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Business Records in Delinquent or Abandoned Self-Storage Units: What to Do When You’re Stuck With the Files

By Scott Zucker Comments
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It’s not uncommon for a self-storage operator to open a delinquent or abandoned unit and discover the tenant has left behind boxes of business files. To properly foreclose on the unit, you must proceed under the state’s applicable self-storage law. Follow this advice to legally and correctly dispose of the records and reclaim your space. We’ll first address the issue of delinquent units, then abandoned units.

Delinquent Units

Dealing with business files found in delinquent storage units is completely different from a scenario in which an individual tenant has stored his own personal files in a storage space. Storage operators have no specific duty to private customers who assume the risk of loss to their own files. Those units are subject to sale and, if not purchased, public disposal. Again, when a tenant puts his own property at risk, the operator has no obligation to treat those unit contents any differently than other personal property.

The significant issue is when the tenant is a business storing records for its customers or a licensed professional (accountant, doctor, insurance agent, lawyer, mortgage broker, etc.) storing client or patient files. These are considered third-party records. It’s in these situations that you must be ready to handle the files differently from those found in a typical delinquent unit.

The concern about third-party records has been addressed via changes to some state self-storage laws over the last few years. For example, in Arizona and Nevada, operators are now required to include a provision in their rental agreements whereby tenants disclose if they’re storing any “protected property,” which is defined as “documents, film or electronic data that contain personal information, such as Social Security numbers, credit or debit card information, bank-account information, passport information, and medical and legal records relating to clients, customers, patients or others in connection with an occupant’s business.”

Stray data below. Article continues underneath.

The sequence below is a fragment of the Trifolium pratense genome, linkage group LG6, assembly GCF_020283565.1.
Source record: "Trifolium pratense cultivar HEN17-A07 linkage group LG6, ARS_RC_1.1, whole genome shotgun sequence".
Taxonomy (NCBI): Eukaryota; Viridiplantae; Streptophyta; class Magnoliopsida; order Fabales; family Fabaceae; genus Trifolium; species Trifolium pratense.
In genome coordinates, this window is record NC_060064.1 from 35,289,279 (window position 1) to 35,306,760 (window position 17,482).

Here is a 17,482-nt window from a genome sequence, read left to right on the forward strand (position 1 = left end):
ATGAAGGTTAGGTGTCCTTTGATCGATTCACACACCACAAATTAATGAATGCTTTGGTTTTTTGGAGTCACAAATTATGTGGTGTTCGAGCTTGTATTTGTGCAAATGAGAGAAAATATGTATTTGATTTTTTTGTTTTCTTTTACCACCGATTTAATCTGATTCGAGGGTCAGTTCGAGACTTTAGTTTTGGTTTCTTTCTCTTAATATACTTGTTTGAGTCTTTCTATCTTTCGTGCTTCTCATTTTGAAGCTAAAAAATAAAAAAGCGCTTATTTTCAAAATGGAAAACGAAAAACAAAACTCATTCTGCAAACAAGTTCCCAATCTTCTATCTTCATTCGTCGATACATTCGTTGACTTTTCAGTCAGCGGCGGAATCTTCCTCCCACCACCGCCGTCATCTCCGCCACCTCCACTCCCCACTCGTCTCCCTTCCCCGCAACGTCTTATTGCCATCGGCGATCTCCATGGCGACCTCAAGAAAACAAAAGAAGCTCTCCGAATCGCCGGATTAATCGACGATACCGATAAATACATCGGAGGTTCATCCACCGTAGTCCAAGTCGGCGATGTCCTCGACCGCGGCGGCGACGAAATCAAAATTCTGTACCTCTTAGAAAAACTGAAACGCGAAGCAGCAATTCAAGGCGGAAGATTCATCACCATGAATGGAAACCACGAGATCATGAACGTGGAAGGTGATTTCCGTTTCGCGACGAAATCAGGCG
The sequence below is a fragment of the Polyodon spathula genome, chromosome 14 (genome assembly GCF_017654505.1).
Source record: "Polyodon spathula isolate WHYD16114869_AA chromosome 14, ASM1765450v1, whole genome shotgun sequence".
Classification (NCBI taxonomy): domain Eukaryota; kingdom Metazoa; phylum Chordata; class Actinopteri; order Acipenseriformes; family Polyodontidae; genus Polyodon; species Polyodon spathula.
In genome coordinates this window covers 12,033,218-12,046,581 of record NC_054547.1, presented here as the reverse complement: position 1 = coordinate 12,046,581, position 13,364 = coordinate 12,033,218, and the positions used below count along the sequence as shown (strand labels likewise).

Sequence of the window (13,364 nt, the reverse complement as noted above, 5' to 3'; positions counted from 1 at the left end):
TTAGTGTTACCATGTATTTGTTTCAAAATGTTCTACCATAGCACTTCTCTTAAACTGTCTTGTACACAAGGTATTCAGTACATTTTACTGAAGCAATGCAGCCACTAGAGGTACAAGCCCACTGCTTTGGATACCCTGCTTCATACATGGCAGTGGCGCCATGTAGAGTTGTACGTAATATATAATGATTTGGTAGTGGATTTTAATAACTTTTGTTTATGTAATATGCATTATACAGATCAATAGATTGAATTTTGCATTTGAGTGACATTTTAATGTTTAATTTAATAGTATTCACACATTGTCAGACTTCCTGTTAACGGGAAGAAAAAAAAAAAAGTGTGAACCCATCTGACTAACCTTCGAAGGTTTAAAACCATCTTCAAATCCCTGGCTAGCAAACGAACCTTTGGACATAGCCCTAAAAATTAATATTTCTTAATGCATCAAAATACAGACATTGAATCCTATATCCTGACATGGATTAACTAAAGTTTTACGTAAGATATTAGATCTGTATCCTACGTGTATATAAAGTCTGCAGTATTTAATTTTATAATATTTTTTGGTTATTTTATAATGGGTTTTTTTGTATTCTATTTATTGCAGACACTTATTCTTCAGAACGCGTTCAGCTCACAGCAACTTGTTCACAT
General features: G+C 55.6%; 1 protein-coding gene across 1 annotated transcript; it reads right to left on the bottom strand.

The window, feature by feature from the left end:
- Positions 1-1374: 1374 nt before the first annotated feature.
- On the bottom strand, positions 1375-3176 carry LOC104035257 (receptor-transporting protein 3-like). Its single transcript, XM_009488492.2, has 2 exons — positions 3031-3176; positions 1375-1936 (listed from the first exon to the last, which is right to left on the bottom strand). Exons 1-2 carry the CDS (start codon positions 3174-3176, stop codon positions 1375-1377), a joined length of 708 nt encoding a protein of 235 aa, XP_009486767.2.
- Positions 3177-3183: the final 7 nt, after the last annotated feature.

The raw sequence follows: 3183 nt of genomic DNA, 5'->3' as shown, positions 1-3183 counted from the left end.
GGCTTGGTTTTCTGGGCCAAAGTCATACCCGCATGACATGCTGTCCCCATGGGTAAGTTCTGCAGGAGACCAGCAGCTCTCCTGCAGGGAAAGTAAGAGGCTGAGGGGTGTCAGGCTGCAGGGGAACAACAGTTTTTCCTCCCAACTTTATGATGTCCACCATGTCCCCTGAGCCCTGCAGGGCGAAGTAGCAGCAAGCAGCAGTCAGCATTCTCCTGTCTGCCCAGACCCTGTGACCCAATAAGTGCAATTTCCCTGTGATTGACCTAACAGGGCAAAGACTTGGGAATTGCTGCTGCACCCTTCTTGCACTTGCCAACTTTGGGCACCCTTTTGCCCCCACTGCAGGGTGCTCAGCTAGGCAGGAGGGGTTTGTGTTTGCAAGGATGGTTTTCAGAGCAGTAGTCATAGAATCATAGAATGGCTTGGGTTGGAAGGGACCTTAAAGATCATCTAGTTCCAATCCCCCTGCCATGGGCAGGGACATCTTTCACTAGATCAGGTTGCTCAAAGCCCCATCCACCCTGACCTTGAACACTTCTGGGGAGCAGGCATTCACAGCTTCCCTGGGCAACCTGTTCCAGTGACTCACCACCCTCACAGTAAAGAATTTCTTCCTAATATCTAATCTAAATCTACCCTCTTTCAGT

Pursuant to these state laws, if a tenant indicates that such items are being stored and he later falls into default, the operator must do several things before going to lien sale. First, he must contact the tenant in an effort to return the property. Next, he must reach out to any additional contacts listed in the rental agreement. If he can’t reach those people, the operator can contact “any appropriate state or federal authorities, including, without limitation, any appropriate governmental agency, board or commission listed by the occupant in the rental agreement … ascertaining whether such authorities will accept the protected property and, if such authorities will accept the protected property, ensuring that the protected property is delivered to such authorities.”

Only after those efforts are taken without result is the operator then permitted to destroy the protected property, “in an appropriate manner which is authorized by law and which ensures that any confidential information contained in the protected property is completely obliterated and may not be examined or accessed by the public.”

Abandoned Units

Using these laws as a strong guideline for any third-party records in an abandoned storage unit, operators are encouraged to use the same basic steps listed above. First, do everything possible to locate the tenant or his emergency or alternate contacts to simply return the records. Next, contact state or federal agencies for assistance. Finally, have the documents shredded or otherwise “obliterated” so they don’t fall into the hands of any parties who might wrongfully use the information.

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